In Germany, CV event is highly incident and is one of the most expensive diseases. DEGS1 studies (Results of the German Health Interview and Examination Survey for Adults) from 2013 discovered a lifetime prevalence of overall CHD in Germany of 9.3 % among women and men aged 40 to 79 years . According to the 2008 Federal Health Report published by the Federal Statistical Office of Germany, the costs caused by CV events amounted to € 35.5,000,000,000, which was 1/6 of the total expenditure of healthcare provision in Germany in that year . Moreover, CHD, angina pectoris, stroke, and MI are among the 20 leading causes for hospitalization . 40 % of people in Germany die due to cardiovascular diseases. Among all CV events, cerebrovascular diseases such as stroke accounted for € 7.8,000,000,000, ischemic heart disease such as cardiac infarction for € 7,000,000,000, and heart failure for € 2.7,000,000,000 in 2008 .
However, there is a gap in publications with respect to the individual treatment costs of CV events, especially after the implementation of German diagnostic-related groups (G-DRG) in hospitals in 2003 , which gave healthcare providers incentives to shorten the length of stay and be more cost-conscious .
This systematic literature review aims to provide an overview of the costs of treating individual CV event patients after 2003 from a third-party payer perspective. The CV events of interest were myocardial infarction (MI), unstable angina, heart failure (HF), stroke, and PAD.
Identification of studies
A systematic literature search was conducted to identify all available publications about individual-level direct medical costs of the CV events of interest in Germany after the G-DRG reform. We adopted the perspective of healthcare providers and German social third party payers, including statutory health insurance (SHI) and statutory nursing insurance (SNI) for cost studies. The scope of the costs was restricted to direct medical costs per affected patient, including hospitalization costs (based on the G-DRG system), outpatient costs (based on the points assigned to the particular treatment published in the German tariff list), medication costs (based on the reimbursement price of German SHI, rather than the price set by manufacturers), and rehabilitation and ambulance/paramedic costs (based on the costs reimbursed by the German SHI or SNI).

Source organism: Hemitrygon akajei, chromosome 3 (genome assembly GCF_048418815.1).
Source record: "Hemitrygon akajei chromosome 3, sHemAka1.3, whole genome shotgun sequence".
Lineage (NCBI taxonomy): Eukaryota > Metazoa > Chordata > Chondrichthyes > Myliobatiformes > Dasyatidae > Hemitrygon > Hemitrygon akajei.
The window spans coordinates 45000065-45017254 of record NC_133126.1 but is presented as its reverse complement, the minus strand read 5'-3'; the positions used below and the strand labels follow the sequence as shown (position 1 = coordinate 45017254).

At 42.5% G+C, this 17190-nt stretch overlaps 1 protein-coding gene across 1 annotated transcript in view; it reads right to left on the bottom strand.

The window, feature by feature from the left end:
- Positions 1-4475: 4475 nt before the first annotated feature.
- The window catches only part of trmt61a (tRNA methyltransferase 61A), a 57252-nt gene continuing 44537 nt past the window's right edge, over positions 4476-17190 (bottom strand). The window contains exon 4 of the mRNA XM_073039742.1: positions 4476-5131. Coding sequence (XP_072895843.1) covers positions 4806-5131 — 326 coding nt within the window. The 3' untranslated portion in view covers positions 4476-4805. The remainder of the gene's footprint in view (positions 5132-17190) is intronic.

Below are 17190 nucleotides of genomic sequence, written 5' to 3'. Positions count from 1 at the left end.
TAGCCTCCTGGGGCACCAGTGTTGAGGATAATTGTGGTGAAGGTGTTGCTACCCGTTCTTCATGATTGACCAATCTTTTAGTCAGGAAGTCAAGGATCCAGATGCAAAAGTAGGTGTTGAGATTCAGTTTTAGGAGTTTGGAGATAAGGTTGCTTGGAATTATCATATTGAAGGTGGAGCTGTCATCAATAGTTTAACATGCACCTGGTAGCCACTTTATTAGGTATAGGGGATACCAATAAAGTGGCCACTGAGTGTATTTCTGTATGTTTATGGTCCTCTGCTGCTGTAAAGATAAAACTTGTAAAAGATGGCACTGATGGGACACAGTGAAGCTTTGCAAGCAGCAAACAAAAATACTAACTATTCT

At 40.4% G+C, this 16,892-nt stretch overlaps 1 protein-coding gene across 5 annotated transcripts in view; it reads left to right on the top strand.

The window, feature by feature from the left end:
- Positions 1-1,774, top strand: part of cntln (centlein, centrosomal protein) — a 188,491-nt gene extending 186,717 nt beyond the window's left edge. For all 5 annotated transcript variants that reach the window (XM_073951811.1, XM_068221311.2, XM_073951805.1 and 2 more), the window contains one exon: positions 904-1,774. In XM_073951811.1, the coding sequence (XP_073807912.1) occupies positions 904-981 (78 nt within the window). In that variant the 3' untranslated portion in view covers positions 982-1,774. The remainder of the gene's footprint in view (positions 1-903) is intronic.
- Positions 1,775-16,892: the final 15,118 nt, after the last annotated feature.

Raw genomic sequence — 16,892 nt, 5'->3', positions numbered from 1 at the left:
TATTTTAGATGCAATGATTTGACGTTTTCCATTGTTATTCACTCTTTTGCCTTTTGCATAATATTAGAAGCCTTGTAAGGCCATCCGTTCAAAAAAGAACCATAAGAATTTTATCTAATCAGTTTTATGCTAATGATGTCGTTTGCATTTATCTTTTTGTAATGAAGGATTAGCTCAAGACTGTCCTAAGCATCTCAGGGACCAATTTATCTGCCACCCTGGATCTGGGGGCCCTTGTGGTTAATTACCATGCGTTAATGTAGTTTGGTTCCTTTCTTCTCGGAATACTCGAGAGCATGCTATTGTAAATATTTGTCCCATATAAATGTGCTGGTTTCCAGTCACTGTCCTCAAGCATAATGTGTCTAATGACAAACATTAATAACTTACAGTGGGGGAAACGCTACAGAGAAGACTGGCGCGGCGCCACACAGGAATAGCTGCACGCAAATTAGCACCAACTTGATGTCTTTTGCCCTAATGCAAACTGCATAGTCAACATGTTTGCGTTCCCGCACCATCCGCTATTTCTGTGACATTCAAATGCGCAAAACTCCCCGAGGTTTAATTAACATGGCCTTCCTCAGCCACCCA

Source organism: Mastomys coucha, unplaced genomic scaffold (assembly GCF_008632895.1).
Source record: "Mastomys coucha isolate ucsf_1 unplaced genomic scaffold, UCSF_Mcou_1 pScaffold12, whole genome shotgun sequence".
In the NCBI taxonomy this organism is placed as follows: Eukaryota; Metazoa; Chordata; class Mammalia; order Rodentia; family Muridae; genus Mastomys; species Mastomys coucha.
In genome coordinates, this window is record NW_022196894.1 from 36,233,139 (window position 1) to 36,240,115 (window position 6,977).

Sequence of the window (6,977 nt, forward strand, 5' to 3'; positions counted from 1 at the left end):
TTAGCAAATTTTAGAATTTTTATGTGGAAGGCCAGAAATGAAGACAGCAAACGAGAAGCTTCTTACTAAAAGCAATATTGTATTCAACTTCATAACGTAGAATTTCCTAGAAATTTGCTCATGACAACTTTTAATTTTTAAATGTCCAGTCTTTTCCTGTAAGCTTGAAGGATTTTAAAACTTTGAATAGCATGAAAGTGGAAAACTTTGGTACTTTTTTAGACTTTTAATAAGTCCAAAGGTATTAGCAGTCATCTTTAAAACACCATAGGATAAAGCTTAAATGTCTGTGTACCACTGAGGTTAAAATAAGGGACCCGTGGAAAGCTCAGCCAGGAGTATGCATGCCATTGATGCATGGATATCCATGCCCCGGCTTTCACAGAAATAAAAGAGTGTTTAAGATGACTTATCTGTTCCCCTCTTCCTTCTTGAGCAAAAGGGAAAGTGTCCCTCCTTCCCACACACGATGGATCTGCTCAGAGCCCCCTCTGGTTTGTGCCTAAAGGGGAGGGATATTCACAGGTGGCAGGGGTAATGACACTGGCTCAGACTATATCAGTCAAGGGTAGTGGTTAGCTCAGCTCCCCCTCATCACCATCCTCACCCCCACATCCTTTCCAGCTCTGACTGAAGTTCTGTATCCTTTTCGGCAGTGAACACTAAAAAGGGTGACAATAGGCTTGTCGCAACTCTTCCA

The review was conducted according to the Preferred Reporting Items for Systematic Reviews and Meta-Analyses (PRISMA) guidelines .
Publications between January 1st 2003 and October 1st 2013 in English or German were searched in the following databases: Medline, Embase, Centre for Reviews and Dissemination (CRD) database, TIBORDER database, and German dissertation database.
Published papers, conference abstracts, and dissertations were all included in this review. Search terms are presented in Table 1.
Observational, epidemiological studies and randomized clinical trials (RCTs) with individual cost information were included. For RCT publications, the RCT was included in the review if there was original information about costs. References of the RCT studies were reviewed by hand for sources of original cost data.
Exclusion criteria were: setting was not Germany; not SHI perspective or healthcare provider perspective adopted; not including the CV events of interest; costs data before 2003; costs on individual level not available or not calculable; costs reported originated from other studies (in this case the cited study was hand-searched and reviewed); and costs evaluation using health economic models or truncated approaches (no direct data).